Litigations continue as the Trump Administration’s Department of Agriculture slashes SNAP benefits due to misinterpretation of the Families First Coronavirus Response Act.
Residents of Pennsylvania and California have sued President Trump’s Agriculture Department over this policy that has kept roughly 40 percent of households from receiving SNAP emergency benefits during the pandemic.
Plaintiffs Latoya Gilliam and Kayla McCrobie filed a class action lawsuit on behalf of themselves as well as residents of Pennsylvania against the USDA and Agriculture Department secretary, George Ervin Perdue III. The lawsuit challenges the Department of Agriculture’s interpretation of the Families First Coronavirus Response Act, which expanded food assistance. It is the position of Gilliam and McCrobie that emergency allotments outlined in the relief bill are supplemental to SNAP benefits that households are already receiving.
U.S. District Judge John Milton Younge’s preliminary injunction blocked the USDA from using their interpretation of the law. After one final appeal, the department stated that it would issue emergency payments to Pennsylvania for the month of October.
Similarly, Robin Hall and Steven Summers challenged USDA’s interpretation of this relief bill, as it denies emergency food benefits to Californians in need. According to their lawsuit, Congress directed the secretary of Agriculture to approve state requests for emergency benefits.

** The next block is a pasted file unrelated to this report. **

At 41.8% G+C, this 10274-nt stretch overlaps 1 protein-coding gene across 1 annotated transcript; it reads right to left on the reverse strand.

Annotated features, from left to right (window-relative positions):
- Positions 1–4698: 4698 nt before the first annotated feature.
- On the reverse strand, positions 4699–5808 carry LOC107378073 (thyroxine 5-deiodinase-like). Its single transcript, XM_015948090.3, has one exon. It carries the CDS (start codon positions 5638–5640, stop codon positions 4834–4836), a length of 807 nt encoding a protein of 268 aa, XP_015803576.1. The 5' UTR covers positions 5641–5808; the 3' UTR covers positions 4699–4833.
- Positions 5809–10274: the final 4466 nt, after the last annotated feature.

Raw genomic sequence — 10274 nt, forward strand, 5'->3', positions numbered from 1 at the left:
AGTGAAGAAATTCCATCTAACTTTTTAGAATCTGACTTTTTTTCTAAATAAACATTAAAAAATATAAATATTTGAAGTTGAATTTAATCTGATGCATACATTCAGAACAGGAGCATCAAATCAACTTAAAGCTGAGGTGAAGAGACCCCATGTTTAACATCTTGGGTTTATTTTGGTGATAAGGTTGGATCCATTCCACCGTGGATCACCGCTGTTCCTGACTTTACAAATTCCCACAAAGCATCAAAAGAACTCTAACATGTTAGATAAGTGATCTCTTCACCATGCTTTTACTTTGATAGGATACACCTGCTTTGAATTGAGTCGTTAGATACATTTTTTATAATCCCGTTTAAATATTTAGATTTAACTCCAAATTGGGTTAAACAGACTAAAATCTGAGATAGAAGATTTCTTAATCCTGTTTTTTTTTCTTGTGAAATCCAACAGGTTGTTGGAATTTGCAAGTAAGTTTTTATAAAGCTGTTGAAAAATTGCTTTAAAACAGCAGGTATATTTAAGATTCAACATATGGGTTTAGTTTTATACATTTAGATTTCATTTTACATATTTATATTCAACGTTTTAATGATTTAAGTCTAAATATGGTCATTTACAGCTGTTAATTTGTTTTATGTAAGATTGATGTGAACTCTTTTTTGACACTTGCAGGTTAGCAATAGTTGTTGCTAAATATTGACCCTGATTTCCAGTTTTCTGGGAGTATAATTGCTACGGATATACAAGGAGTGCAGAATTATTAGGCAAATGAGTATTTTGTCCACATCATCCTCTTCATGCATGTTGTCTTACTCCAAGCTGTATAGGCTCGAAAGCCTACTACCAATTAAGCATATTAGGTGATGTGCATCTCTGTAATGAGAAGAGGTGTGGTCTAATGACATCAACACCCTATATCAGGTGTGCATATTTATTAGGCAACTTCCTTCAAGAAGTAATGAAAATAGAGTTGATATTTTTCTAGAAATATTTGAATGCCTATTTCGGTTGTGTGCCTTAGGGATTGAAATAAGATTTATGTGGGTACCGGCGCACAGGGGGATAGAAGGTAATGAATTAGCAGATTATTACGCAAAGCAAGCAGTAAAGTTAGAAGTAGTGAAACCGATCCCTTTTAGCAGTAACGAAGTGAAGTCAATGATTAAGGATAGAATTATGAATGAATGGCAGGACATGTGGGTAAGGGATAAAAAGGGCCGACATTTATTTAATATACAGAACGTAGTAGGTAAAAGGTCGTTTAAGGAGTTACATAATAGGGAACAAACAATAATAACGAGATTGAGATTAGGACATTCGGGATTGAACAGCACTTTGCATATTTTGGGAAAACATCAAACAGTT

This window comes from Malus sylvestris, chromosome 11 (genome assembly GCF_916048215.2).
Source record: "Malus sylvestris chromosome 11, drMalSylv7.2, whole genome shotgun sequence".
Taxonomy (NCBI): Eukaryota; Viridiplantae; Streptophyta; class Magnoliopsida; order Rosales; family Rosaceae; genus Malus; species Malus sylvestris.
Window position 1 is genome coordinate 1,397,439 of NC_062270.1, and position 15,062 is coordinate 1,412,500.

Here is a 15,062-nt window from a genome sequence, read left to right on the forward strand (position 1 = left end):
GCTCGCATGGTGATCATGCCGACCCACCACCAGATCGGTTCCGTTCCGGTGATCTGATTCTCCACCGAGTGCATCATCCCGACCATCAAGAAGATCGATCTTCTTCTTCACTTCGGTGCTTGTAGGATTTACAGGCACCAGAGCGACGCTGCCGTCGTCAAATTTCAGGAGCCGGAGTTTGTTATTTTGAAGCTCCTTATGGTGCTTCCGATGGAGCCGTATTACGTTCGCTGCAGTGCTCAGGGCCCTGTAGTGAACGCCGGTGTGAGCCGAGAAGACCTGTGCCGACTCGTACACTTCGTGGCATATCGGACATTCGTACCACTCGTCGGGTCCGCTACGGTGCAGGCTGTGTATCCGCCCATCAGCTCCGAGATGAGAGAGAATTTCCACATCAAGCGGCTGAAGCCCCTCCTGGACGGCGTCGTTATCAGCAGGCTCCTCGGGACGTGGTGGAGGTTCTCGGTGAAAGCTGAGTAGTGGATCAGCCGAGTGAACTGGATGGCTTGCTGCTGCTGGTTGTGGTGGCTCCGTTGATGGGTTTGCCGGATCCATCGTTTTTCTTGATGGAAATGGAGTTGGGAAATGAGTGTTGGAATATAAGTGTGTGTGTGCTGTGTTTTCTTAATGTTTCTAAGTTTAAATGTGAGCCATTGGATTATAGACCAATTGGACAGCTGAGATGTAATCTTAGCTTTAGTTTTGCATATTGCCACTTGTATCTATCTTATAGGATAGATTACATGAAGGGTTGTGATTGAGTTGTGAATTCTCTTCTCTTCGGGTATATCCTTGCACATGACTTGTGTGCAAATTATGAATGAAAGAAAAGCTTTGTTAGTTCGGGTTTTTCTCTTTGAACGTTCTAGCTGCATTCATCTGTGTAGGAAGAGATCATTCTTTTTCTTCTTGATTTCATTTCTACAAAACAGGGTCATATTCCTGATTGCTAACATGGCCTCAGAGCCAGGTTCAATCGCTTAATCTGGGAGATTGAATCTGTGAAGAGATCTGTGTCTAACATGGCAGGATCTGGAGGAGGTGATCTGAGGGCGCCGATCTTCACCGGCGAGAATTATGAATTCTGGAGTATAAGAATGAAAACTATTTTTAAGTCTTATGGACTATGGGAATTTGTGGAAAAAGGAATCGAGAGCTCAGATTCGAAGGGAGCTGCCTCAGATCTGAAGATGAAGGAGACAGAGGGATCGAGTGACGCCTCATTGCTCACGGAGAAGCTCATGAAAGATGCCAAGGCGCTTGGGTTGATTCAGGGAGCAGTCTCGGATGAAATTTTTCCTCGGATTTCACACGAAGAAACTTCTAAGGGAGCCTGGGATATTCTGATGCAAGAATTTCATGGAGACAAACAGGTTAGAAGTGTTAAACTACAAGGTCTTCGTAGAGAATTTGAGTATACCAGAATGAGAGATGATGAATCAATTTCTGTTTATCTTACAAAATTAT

Instead, the USDA sent a memorandum stating that the relief bill provided the department the right to use their discretion when approving adjustment requests. Consequently, the USDA deemed households already receiving the maximum benefit payment before COVID-19 ineligible for emergency payments. Moreover, the department took it a step further by increasing SNAP benefits of all recipients to the maximum household allotment – rendering them ineligible for emergency payments.
Litigations of the lawsuit filed in California are ongoing as the USDA filed an appeal.
Representative TJ Cox (D-CA) tweeted, “Bakersfield and Fresno are #1 and #3 in food hardship rates for the whole country.”
Despite food hardship rates, the Center on Budget and Policy Priorities reports that President Trump’s 2021 budget would not only cut food services for millions but it would also thoroughly reorganize SNAP, cutting benefits by more than $180 billion, nearly 30 percent over the next ten years.
Representative Joe Morelle (D-NY) tweeted, “Time and time again, this President has shown his disregard for our most vulnerable to slash #SNAP benefits…We cannot allow him to further gut this critical program in his 2021 budget proposal.”
With the collapsing economy and the political gridlock of a new Coronavirus relief bill, limiting SNAP benefits only exacerbates food insecurity. “The Courts are clear: the Trump Admin’s rule of stealing food off the table of over one million struggling Americans is contrary to the law,” said Pelosi.
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